Tuesday, May 16, 2017

Do Good Intentions Matter if the Outcome is Bad?

As required, I've recently been reading a few AP titles during IRT. I've personally found the experience very enjoyable and different, and it's causing me to challenge myself more than I would on my own. The second title of my AP choices, and the one I'm currently reading, is All My Sons by Arthur Miller. It was also different for me since I tend to read purely fiction, and non-fiction isn't something I'd read on my own choice. I was able to finish it in a single day, as it was a rather short book (in fact, it only had 70 pages). That, coupled with the fact that the book kept me excited to find out what would happen next through out, made it possible to finish it in under an hour.

I was originally surprised to find out the book was an AP choice, since I had little to no trouble reading it. However, things began to make sense as I got further along in the playwright. The book contains so many different themes that it's difficult to talk about each one, but the most prominent theme would have to be the conflict between personal and business ethics, which is something that isn't touched upon by most modern books. In the story, Chris, a war veteran, is devastated upon finding out his father, Joe, was responsible for the death of several pilots when he knowingly shipped broken parts to them. His reason being he couldn't afford to be fired from the strict business he was in, and attempts to explain this to Chris by saying, "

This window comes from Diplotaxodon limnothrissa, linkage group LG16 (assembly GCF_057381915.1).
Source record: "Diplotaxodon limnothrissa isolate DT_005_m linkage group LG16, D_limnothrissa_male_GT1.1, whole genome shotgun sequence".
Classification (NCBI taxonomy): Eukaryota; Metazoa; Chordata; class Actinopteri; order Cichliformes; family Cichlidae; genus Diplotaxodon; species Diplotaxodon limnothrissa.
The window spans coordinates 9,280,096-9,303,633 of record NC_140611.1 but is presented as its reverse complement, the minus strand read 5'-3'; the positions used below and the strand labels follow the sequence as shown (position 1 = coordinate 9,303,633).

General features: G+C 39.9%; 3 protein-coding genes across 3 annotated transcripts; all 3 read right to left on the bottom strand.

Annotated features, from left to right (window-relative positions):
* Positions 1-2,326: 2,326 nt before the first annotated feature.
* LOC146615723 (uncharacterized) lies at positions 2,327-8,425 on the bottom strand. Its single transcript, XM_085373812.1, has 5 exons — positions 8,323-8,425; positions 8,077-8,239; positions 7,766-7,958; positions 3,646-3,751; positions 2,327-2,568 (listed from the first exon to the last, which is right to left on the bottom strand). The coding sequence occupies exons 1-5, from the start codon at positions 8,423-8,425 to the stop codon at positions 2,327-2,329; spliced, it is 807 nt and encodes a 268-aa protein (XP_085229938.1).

You lay forty years into a business and they knock you out in five minutes, what could I do, let them take forty years, let them take my life away? (59)" Although Joe had good intentions, Chris doesn't see it this way. "For me! I was dying every day and you were killing my boys and you did it for me? What the hell do you think I was thinking of, the Goddam business? Is that as far as your mind can see, the business? (60)" The man-vs-self and man-vs-man conflict is made most obvious in this scene and it's very hard to imagine how difficult the situation must've been for both men, but Miller does an outstanding job of portraying it. Both sides have their own solid reasons for their arguments, Joe being a father and having to support his family no matter the cost, and Chris a scarred war veteran who loved all his comrades. I believe a lot of people end up causing a lot more harm than good without meaning to, the most obvious of these situations coming from people in the spotlight such as celebrities and politicians. Most of all, however, criminals. And Chris sees his father as just that, a criminal.